Will We See A Shift Out of High Yield Bonds and Back to Treasury’s?

Since the election last week the markets has been digesting the new set of expectations with regards to where growth is expected to increase (small caps, biotech seeing large pops) or decrease (large cap tech). The same type of movement is also taking place in the bond market with Treasury’s seeing a fair bit of weakness as rates rise. The 10-year Treasury yield is now at its highest level for the year with many bond ETFs seeing their lowest levels. On a relative basis, high yield debt has not been hit as hard as government debt, which is the focus of this post.

Below is a ratio chart comparing the iShares High Yield Corporate Bond ETF ($HYG) vs. the iShares 20+ Year Treasury Bond ETF ($TLT). As a reminder, when looking at a ratio chart like this, if the line is rising then the numerator, int his case, $HYG, is rising more or falling less than the denominator (i.e. $TLT). This is a great way to be able to analyze two markets and see which one has stronger relative strength. The second half of 2016 has seen a shift to favoring high yield debt over Treasury’s. This increase in relative performance has sent the Relative Strength Index (RSI), a momentum indicator, to a historically high level. In fact, we’ve only see four previous instances where the RSI has been this high for the HYG/TLT pair since 2007.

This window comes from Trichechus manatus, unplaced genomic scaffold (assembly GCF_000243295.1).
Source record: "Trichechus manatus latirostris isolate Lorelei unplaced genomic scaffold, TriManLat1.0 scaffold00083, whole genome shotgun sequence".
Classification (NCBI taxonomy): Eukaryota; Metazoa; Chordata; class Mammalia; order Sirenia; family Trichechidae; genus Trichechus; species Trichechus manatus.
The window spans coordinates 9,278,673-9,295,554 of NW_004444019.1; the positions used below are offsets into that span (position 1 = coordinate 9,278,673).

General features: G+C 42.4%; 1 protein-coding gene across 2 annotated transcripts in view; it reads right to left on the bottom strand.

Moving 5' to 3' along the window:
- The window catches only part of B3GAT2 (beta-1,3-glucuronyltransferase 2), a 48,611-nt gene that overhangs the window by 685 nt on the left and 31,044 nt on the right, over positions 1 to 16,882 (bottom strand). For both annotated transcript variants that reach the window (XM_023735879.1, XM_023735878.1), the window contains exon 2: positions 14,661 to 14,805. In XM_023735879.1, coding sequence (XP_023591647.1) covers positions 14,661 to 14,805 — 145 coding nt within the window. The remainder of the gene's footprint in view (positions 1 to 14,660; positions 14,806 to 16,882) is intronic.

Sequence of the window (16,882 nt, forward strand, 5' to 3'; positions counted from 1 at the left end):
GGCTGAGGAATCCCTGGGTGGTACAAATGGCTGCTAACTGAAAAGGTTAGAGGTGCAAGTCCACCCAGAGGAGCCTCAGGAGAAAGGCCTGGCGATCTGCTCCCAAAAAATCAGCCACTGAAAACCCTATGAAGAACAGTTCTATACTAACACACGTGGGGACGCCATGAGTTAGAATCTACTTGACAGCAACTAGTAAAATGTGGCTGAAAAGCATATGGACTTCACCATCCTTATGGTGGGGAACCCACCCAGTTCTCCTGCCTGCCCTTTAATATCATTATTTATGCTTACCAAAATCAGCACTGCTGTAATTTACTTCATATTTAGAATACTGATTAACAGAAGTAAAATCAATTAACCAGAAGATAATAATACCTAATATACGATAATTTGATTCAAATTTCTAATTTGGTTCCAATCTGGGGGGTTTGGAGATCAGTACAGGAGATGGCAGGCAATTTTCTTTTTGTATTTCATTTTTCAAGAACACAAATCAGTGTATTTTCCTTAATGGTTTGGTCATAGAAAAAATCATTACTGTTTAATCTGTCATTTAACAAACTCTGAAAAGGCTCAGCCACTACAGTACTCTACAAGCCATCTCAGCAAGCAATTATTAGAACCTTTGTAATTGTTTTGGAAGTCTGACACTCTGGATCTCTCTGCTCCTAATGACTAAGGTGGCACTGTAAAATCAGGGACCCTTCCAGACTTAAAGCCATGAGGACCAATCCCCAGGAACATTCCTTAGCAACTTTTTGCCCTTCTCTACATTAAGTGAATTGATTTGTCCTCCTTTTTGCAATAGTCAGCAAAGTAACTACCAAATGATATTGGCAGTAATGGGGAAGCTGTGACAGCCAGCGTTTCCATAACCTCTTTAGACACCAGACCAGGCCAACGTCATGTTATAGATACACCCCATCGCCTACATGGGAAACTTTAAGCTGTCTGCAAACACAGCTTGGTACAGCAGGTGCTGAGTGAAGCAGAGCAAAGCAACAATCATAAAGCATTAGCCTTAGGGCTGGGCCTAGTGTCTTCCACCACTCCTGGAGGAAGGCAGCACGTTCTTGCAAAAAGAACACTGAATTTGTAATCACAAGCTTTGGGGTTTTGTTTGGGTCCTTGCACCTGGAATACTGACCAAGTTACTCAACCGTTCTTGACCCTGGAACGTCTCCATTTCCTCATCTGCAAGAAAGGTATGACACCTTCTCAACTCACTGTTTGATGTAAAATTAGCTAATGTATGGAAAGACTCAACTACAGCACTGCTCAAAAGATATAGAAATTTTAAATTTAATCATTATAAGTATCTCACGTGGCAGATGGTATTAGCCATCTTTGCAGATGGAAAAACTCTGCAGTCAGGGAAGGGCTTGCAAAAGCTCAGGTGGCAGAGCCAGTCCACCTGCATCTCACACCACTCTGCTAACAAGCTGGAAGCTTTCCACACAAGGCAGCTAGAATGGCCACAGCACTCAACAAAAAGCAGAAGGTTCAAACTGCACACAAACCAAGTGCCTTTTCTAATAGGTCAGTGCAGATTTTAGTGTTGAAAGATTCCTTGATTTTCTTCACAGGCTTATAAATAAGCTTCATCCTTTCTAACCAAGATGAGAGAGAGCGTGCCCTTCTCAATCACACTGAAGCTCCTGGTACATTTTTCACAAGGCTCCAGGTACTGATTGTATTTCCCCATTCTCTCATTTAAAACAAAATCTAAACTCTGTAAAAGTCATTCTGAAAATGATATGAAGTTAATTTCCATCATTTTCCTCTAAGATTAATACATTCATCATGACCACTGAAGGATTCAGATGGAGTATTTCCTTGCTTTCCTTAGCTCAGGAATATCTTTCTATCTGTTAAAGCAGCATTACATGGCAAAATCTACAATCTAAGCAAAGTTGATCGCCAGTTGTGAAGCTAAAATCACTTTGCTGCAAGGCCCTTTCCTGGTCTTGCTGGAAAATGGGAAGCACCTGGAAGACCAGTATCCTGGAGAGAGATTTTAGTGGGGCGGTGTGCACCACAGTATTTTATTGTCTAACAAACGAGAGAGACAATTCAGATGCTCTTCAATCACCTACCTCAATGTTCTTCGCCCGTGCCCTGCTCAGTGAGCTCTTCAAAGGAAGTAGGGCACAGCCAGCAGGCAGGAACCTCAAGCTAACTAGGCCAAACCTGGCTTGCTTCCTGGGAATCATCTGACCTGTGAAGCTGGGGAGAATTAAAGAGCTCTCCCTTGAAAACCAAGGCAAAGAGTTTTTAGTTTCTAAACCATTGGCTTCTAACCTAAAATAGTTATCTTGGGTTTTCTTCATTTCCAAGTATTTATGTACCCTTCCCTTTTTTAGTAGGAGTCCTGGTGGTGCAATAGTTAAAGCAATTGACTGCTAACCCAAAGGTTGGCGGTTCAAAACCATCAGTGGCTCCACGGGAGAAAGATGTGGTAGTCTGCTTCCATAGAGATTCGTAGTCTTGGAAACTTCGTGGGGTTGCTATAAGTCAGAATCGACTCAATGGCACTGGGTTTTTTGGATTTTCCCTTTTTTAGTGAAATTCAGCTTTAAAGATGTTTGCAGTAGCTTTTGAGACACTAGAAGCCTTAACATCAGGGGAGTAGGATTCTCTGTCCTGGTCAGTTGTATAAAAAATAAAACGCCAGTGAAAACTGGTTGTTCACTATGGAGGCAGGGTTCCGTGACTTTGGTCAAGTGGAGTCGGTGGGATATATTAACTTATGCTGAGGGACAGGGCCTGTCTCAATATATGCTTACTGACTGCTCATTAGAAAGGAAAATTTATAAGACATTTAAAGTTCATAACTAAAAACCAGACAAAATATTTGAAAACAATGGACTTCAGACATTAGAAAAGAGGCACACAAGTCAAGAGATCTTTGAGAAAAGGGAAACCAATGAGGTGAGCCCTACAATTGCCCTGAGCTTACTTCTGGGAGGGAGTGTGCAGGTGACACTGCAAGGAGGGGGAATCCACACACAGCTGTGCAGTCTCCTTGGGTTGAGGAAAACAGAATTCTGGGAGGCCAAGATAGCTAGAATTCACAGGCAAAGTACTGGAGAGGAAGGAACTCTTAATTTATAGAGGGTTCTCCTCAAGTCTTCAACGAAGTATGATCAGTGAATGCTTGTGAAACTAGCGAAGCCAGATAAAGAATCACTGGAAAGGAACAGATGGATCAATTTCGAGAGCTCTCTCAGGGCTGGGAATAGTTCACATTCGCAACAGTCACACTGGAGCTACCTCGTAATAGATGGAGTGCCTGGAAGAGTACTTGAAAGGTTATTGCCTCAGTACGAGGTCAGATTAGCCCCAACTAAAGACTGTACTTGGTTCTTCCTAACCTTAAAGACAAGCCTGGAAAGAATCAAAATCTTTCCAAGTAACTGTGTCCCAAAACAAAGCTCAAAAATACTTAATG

As shown by the dotted blue lines, when RSI has gotten this high in the past we’ve typically seen a reversal in relative strength. Three of the four prior occurrences (2007, 2010, 2015) were substantial shifts in trend while the instance in 2012 didn’t have a complete about-face in relative performance, we did see TLT pick up a little in relative performance for several weeks before bottoming out and $HYG continuing to lead for the bulk of 2013.

So while the sample size is extremely small, it does appear the trend for high yield debt  leading Treasury’s has come to an impasse. Momentum has become stretched and this elevated reading in the RSI can be resolved in two ways…. through time, which means we could see a consolidation in the $HYG/$TLT ratio or a reversal in trend. However, as we saw in 2013, the magnitude of the trend reversal may not last very long or produce dramatic changes in the overall trend. 



Following A Process Can Serve Many Purposes

This post is not an endorsement for my firm’s asset management services nor is it a recommendation to buy or sell securities mentioned. Everything written here (like all my posts) is for education purposes only.

Back in July I wrote a post about following your process through thick and thin, discussing a trade I had missed because I strayed away from following my procedure due to the infection of emotion.

Another great example of why we must follow our processes came from a recent trade I made within one of the models we have at my firm. I’ve blocked out the company name and ticker symbol because I don’t want you to get bogged down with what stock it is but focus more on the practical principle at hand.